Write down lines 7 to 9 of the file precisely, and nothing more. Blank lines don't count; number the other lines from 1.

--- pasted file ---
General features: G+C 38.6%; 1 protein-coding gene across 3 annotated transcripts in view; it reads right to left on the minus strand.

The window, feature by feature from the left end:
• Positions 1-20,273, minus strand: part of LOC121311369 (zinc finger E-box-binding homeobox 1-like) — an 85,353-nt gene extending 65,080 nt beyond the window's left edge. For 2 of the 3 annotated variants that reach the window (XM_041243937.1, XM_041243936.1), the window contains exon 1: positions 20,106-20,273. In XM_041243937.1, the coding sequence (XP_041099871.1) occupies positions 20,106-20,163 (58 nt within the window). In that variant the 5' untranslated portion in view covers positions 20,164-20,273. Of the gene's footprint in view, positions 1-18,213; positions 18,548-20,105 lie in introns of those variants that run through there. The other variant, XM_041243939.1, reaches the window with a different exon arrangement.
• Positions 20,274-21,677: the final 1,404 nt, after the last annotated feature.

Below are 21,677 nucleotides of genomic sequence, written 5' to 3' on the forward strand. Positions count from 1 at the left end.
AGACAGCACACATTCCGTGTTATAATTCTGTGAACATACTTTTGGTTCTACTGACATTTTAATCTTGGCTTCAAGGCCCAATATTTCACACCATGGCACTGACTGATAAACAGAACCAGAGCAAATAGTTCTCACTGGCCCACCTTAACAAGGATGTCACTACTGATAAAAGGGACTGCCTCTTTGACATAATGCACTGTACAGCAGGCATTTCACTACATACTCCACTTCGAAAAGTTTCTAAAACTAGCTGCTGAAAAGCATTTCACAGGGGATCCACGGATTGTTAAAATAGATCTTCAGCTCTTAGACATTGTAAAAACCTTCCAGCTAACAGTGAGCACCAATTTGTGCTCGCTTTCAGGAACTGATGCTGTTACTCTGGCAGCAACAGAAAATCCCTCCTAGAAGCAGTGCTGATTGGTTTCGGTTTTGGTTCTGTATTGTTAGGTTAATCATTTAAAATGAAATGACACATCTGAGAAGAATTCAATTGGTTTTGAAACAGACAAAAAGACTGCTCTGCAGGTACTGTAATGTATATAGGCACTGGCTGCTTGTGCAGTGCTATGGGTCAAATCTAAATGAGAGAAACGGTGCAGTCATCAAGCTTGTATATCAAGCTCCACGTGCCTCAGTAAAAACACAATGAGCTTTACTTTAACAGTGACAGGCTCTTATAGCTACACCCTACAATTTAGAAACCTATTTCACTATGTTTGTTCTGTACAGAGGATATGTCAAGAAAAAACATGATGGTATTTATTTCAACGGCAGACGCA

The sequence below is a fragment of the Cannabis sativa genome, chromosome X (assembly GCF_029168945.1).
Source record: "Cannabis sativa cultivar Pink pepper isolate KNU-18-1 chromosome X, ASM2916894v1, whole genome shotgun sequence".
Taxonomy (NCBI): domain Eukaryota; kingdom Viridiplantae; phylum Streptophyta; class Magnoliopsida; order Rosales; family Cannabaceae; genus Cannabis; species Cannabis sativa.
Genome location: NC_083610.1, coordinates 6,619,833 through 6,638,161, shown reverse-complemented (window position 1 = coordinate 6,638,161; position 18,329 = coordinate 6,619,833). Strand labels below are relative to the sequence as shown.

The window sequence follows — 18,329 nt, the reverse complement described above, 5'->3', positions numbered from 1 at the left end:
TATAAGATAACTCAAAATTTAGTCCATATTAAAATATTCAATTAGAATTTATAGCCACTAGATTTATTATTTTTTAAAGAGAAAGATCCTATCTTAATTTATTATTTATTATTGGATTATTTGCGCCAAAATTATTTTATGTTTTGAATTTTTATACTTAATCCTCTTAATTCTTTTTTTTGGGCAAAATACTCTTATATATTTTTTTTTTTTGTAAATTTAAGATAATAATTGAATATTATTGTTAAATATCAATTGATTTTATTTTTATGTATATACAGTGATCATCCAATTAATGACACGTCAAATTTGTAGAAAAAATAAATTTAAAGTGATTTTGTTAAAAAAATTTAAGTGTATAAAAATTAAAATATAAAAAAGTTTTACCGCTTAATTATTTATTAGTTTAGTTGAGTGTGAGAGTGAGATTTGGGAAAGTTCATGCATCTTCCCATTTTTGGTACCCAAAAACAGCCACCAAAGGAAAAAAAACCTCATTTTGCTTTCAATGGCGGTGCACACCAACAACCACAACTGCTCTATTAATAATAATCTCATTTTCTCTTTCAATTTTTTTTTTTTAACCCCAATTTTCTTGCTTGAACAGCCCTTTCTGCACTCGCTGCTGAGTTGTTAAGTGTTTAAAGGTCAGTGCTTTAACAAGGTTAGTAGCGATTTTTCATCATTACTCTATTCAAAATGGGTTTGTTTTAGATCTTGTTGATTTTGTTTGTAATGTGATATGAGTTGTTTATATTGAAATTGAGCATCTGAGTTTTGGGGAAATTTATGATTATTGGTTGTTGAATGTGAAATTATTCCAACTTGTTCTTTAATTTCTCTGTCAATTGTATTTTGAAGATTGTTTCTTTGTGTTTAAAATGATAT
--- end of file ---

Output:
The sequence below is a fragment of the Cannabis sativa genome, chromosome X (assembly GCF_029168945.1).
Source record: "Cannabis sativa cultivar Pink pepper isolate KNU-18-1 chromosome X, ASM2916894v1, whole genome shotgun sequence".
Taxonomy (NCBI): domain Eukaryota; kingdom Viridiplantae; phylum Streptophyta; class Magnoliopsida; order Rosales; family Cannabaceae; genus Cannabis; species Cannabis sativa.